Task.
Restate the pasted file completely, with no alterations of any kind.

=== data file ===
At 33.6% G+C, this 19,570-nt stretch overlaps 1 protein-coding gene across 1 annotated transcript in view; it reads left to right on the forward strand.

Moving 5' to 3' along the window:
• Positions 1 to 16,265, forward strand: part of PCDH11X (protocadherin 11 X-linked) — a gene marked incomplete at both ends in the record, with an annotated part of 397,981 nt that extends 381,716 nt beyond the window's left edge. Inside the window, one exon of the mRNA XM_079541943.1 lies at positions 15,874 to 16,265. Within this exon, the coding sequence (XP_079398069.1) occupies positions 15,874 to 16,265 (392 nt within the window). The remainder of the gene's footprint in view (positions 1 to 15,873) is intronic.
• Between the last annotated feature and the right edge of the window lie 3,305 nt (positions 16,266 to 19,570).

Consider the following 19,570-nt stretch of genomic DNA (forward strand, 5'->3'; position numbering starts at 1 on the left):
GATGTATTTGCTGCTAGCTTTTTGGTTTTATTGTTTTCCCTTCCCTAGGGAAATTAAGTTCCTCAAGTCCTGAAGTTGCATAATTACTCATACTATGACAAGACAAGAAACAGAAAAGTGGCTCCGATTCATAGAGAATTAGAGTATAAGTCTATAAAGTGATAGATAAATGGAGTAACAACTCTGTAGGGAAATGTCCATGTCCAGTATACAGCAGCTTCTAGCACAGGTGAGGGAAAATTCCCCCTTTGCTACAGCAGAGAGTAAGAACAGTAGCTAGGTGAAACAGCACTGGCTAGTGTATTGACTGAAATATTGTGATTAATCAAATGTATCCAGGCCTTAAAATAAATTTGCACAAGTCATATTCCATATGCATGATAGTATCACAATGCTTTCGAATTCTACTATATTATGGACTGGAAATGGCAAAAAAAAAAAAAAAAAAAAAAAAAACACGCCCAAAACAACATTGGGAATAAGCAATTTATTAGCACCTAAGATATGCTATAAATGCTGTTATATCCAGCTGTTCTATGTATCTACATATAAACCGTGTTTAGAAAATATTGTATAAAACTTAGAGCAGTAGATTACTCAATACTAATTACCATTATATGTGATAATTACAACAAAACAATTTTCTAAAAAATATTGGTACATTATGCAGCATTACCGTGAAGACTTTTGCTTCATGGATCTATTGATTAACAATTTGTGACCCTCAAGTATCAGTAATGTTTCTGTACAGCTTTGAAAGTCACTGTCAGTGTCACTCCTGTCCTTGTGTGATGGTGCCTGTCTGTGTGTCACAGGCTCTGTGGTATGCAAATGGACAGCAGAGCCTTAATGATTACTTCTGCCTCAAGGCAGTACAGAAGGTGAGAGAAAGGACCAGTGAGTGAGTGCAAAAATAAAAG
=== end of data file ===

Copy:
At 33.6% G+C, this 19,570-nt stretch overlaps 1 protein-coding gene across 1 annotated transcript in view; it reads left to right on the forward strand.

Moving 5' to 3' along the window:
• Positions 1 to 16,265, forward strand: part of PCDH11X (protocadherin 11 X-linked) — a gene marked incomplete at both ends in the record, with an annotated part of 397,981 nt that extends 381,716 nt beyond the window's left edge. Inside the window, one exon of the mRNA XM_079541943.1 lies at positions 15,874 to 16,265. Within this exon, the coding sequence (XP_079398069.1) occupies positions 15,874 to 16,265 (392 nt within the window). The remainder of the gene's footprint in view (positions 1 to 15,873) is intronic.
• Between the last annotated feature and the right edge of the window lie 3,305 nt (positions 16,266 to 19,570).

Consider the following 19,570-nt stretch of genomic DNA (forward strand, 5'->3'; position numbering starts at 1 on the left):
GATGTATTTGCTGCTAGCTTTTTGGTTTTATTGTTTTCCCTTCCCTAGGGAAATTAAGTTCCTCAAGTCCTGAAGTTGCATAATTACTCATACTATGACAAGACAAGAAACAGAAAAGTGGCTCCGATTCATAGAGAATTAGAGTATAAGTCTATAAAGTGATAGATAAATGGAGTAACAACTCTGTAGGGAAATGTCCATGTCCAGTATACAGCAGCTTCTAGCACAGGTGAGGGAAAATTCCCCCTTTGCTACAGCAGAGAGTAAGAACAGTAGCTAGGTGAAACAGCACTGGCTAGTGTATTGACTGAAATATTGTGATTAATCAAATGTATCCAGGCCTTAAAATAAATTTGCACAAGTCATATTCCATATGCATGATAGTATCACAATGCTTTCGAATTCTACTATATTATGGACTGGAAATGGCAAAAAAAAAAAAAAAAAAAAAAAAAACACGCCCAAAACAACATTGGGAATAAGCAATTTATTAGCACCTAAGATATGCTATAAATGCTGTTATATCCAGCTGTTCTATGTATCTACATATAAACCGTGTTTAGAAAATATTGTATAAAACTTAGAGCAGTAGATTACTCAATACTAATTACCATTATATGTGATAATTACAACAAAACAATTTTCTAAAAAATATTGGTACATTATGCAGCATTACCGTGAAGACTTTTGCTTCATGGATCTATTGATTAACAATTTGTGACCCTCAAGTATCAGTAATGTTTCTGTACAGCTTTGAAAGTCACTGTCAGTGTCACTCCTGTCCTTGTGTGATGGTGCCTGTCTGTGTGTCACAGGCTCTGTGGTATGCAAATGGACAGCAGAGCCTTAATGATTACTTCTGCCTCAAGGCAGTACAGAAGGTGAGAGAAAGGACCAGTGAGTGAGTGCAAAAATAAAAG